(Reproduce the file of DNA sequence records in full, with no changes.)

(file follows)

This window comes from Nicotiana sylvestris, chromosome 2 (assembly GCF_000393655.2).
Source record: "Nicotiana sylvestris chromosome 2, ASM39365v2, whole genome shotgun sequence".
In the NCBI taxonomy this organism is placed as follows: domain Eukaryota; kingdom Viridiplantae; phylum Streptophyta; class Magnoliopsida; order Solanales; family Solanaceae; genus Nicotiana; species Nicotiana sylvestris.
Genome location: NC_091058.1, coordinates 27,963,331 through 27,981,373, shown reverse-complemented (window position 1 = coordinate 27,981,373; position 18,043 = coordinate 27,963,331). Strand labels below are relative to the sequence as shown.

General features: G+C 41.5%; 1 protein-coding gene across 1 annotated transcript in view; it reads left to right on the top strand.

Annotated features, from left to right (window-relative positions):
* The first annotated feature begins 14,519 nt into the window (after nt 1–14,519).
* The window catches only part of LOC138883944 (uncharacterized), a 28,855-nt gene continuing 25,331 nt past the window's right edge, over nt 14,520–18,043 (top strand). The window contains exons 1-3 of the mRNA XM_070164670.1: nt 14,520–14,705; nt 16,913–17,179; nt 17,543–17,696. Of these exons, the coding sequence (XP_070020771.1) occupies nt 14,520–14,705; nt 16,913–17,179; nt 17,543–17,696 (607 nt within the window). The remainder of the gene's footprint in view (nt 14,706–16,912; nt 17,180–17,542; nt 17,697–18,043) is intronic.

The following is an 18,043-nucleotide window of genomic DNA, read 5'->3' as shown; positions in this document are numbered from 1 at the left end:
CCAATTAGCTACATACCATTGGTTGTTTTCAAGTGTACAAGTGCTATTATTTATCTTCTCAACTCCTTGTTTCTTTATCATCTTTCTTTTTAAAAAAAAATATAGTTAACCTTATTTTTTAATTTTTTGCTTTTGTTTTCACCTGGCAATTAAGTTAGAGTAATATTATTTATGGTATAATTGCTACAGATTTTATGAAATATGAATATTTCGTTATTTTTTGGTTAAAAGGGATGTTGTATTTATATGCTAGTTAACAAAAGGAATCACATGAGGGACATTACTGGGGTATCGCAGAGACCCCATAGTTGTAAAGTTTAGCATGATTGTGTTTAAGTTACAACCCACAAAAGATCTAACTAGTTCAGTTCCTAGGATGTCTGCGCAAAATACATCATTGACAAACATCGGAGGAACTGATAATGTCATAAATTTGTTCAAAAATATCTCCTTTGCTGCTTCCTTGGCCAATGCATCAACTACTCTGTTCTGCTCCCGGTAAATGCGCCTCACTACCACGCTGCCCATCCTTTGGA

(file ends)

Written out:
This window comes from Nicotiana sylvestris, chromosome 2 (assembly GCF_000393655.2).
Source record: "Nicotiana sylvestris chromosome 2, ASM39365v2, whole genome shotgun sequence".
In the NCBI taxonomy this organism is placed as follows: domain Eukaryota; kingdom Viridiplantae; phylum Streptophyta; class Magnoliopsida; order Solanales; family Solanaceae; genus Nicotiana; species Nicotiana sylvestris.
Genome location: NC_091058.1, coordinates 27,963,331 through 27,981,373, shown reverse-complemented (window position 1 = coordinate 27,981,373; position 18,043 = coordinate 27,963,331). Strand labels below are relative to the sequence as shown.

General features: G+C 41.5%; 1 protein-coding gene across 1 annotated transcript in view; it reads left to right on the top strand.

Annotated features, from left to right (window-relative positions):
* The first annotated feature begins 14,519 nt into the window (after nt 1–14,519).
* The window catches only part of LOC138883944 (uncharacterized), a 28,855-nt gene continuing 25,331 nt past the window's right edge, over nt 14,520–18,043 (top strand). The window contains exons 1-3 of the mRNA XM_070164670.1: nt 14,520–14,705; nt 16,913–17,179; nt 17,543–17,696. Of these exons, the coding sequence (XP_070020771.1) occupies nt 14,520–14,705; nt 16,913–17,179; nt 17,543–17,696 (607 nt within the window). The remainder of the gene's footprint in view (nt 14,706–16,912; nt 17,180–17,542; nt 17,697–18,043) is intronic.

The following is an 18,043-nucleotide window of genomic DNA, read 5'->3' as shown; positions in this document are numbered from 1 at the left end:
CCAATTAGCTACATACCATTGGTTGTTTTCAAGTGTACAAGTGCTATTATTTATCTTCTCAACTCCTTGTTTCTTTATCATCTTTCTTTTTAAAAAAAAATATAGTTAACCTTATTTTTTAATTTTTTGCTTTTGTTTTCACCTGGCAATTAAGTTAGAGTAATATTATTTATGGTATAATTGCTACAGATTTTATGAAATATGAATATTTCGTTATTTTTTGGTTAAAAGGGATGTTGTATTTATATGCTAGTTAACAAAAGGAATCACATGAGGGACATTACTGGGGTATCGCAGAGACCCCATAGTTGTAAAGTTTAGCATGATTGTGTTTAAGTTACAACCCACAAAAGATCTAACTAGTTCAGTTCCTAGGATGTCTGCGCAAAATACATCATTGACAAACATCGGAGGAACTGATAATGTCATAAATTTGTTCAAAAATATCTCCTTTGCTGCTTCCTTGGCCAATGCATCAACTACTCTGTTCTGCTCCCGGTAAATGCGCCTCACTACCACGCTGCCCATCCTTTGGA